According to a recent McKinsey study, the price of automotive lithium-ion batteries is expected to drop by thousands of dollars by the end of the decade – a change which could substantially increase the number of full electric and hybrid cars on the road. The researchers behind the McKinsey study developed a “should-cost” model which suggests that the price of a lithium-ion battery pack could drop from today’s cost of about $500 to $600 per kilowatt hour to about $200 by 2020 and $160 by 2025.
So how does this cost decrease translate into the final pricing of a full battery pack? The 2012 Chevy Volt is powered by a 16 kilowatt battery pack that costs about $8,000 based on today’s battery prices. If prices drop to $160 a kilowatt hour, the Volt’s battery would only cost around $2,500, which is a significant drop.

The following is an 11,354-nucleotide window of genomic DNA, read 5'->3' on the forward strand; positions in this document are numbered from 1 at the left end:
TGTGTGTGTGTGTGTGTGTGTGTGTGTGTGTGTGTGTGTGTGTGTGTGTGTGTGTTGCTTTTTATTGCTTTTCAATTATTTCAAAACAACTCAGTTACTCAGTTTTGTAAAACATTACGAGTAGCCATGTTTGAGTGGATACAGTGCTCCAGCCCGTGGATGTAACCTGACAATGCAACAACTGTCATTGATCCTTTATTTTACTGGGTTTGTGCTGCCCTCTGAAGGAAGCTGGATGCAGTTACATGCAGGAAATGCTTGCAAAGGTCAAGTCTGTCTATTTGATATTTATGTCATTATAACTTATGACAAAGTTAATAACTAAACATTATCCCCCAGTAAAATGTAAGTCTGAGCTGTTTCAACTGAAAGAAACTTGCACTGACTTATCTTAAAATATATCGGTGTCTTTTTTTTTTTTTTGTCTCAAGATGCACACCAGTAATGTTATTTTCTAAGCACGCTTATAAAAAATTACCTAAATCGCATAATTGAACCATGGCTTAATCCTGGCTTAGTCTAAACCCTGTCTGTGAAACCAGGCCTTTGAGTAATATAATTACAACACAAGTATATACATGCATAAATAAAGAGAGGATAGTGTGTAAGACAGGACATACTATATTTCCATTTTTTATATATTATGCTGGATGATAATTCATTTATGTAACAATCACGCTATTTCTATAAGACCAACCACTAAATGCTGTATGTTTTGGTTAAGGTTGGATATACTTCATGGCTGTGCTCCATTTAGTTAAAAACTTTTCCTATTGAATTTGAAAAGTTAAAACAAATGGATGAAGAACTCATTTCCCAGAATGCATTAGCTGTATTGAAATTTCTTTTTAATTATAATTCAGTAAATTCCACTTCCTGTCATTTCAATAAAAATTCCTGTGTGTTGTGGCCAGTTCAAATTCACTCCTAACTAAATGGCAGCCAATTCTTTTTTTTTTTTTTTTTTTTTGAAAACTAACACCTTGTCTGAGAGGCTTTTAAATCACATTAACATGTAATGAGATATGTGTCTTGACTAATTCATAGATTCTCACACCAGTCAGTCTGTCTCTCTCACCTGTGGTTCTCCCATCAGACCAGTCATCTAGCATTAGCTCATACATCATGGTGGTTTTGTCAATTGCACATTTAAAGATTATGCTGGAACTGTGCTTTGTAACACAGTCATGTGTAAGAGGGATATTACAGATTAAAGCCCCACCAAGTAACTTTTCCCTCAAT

John Newman, an associate McKinsey partner in San Francisco, co-authored the report with McKinsey partner Russell Hensley in Detroit and Matt Rogers, director of McKinsey’s San Francisco office. According to the report, most of the cost reductions will come from improvements in manufacturing processes, which by 2015 could make the battery plants more productive. The report also states that “lower components prices” could account for around 25 percent of the price reduction, and much of the savings could be captured by 2020.
Low battery prices will ultimately make electric cars more accessible for consumers, but Newman recently told the Automotive News, “Ultimately, you’ve got to get someone excited to buy the vehicle. I think that OEMs or the carmakers or the designers [have to] figure out what form of energy storage is the most exciting to the person who is buying the car,” Newman said. “It could be range, could be acceleration, could be onboard storage. We’ll have to wait for the market to figure it out.”
Via Automotive News